Liquefaction Risks - Iron Ore from Indonesia

20 February 2013

Members will be aware of the dangers associated with the carriage of cargoes that can liquefy from the various Circulars, News Alerts and Stop Loss articles issued by the Club over recent years.

The principal concern has been in respect of the carriage of iron ore fines from India and Brazil as well as nickel ore from the Philippines and Indonesia. More recently, the Club has highlighted problems associated with the carriage of iron ore fines from Sierra Leone.
The Club now has recent experience of shippers in Indonesia presenting cargo declarations which describe cargo as Group C iron ore (ie a cargo that is not liable to liquefy) when tests conducted upon samples of the cargo presented for loading firmly indicated that it was more accurately to be designated as a Group A cargo (ie a cargo liable to liquefy if the moisture content exceeds the Transportable Moisture Limit (TML)). In that particular case testing on the cargo confirmed that the cargo had a Flow Moisture Point (FMP) and that as the moisture content of the cargo exceeded the TML and the FMP, the cargo was not fit for carriage. Click here to see an example of a failed can test on the cargo. Fortunately on that occasion it was possible to persuade the charterers to present an alternative safe cargo for loading.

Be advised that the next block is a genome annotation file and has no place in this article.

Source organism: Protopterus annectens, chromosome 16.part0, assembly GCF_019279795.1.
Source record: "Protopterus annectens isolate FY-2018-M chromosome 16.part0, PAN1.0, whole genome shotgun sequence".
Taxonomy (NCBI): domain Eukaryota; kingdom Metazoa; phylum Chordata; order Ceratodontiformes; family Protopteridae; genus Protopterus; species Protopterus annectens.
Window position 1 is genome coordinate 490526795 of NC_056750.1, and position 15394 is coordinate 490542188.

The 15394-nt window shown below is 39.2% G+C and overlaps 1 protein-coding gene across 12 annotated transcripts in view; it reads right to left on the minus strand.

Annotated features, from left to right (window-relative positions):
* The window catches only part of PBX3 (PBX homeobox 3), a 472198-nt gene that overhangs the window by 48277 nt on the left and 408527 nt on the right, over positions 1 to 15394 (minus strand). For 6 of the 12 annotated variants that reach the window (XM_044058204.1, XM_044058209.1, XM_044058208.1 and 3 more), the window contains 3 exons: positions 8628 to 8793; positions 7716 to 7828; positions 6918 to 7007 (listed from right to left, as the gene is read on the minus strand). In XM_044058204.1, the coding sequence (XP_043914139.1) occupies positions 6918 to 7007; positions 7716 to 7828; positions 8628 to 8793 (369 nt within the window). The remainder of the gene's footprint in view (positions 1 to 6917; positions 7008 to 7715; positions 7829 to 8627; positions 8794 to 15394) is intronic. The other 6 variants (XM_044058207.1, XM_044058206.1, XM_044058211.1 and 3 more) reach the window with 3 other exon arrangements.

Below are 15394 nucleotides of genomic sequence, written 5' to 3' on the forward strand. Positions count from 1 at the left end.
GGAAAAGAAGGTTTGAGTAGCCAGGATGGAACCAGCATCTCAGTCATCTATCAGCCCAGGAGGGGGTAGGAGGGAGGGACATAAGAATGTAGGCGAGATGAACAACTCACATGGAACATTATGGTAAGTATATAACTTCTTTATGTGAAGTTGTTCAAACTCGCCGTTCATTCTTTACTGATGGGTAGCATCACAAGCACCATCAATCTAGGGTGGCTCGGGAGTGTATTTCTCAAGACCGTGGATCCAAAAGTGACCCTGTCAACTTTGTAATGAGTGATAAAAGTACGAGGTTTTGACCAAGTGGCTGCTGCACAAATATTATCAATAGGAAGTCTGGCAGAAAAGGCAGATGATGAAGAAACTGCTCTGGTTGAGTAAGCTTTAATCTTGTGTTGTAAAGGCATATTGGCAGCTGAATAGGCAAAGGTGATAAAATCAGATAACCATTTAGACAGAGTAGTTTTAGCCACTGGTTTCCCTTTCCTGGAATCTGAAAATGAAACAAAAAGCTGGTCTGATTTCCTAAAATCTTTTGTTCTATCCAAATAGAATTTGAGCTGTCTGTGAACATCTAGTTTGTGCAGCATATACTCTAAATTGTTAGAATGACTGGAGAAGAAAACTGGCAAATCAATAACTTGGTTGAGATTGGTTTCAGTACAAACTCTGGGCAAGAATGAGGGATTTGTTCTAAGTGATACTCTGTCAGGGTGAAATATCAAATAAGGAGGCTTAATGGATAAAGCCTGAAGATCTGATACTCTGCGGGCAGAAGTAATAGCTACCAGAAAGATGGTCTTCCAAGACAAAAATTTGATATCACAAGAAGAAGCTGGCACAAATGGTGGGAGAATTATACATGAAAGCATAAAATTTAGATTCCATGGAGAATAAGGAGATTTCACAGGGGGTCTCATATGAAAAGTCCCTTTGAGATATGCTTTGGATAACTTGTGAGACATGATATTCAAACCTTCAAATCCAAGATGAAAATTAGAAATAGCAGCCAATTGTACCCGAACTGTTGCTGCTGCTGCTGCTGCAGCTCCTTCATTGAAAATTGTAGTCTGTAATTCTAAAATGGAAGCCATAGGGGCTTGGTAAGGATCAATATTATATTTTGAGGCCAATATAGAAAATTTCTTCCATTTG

This experience highlights the need for Members to remain vigilant at all times. In particular, Members should ensure they do not take the shipper's cargo declaration at face value (either as regards the description of the cargo, its categorisation under the IMSBC Code as a Group A or Group C cargo, or the moisture content, TML or FMP of the cargo). If Members are in any doubt as to the authenticity of the cargo declaration or any of the details provided therein when iron ore, iron ore fines or iron ore lumps cargoes are to be loaded in Indonesia, the earliest possible consideration should be given to contacting the Club so that independent tests may, if considered necessary, be conducted in order to determine the true nature of the cargo to be loaded and its suitability for carriage.
More generally Members are reminded of the recommendations set out in the Club's Circular 5.421 of 13 December 2010 (India - Safe shipment of Iron Ore Fines from Indian Ports). While this Circular applies to iron ore fines loaded from Indian ports, the recommendations contained therein apply equally to the carriage of any cargo that has a propensity to liquefy in any country where shippers have been shown to be failing to comply with their obligations under the IMSBC Code.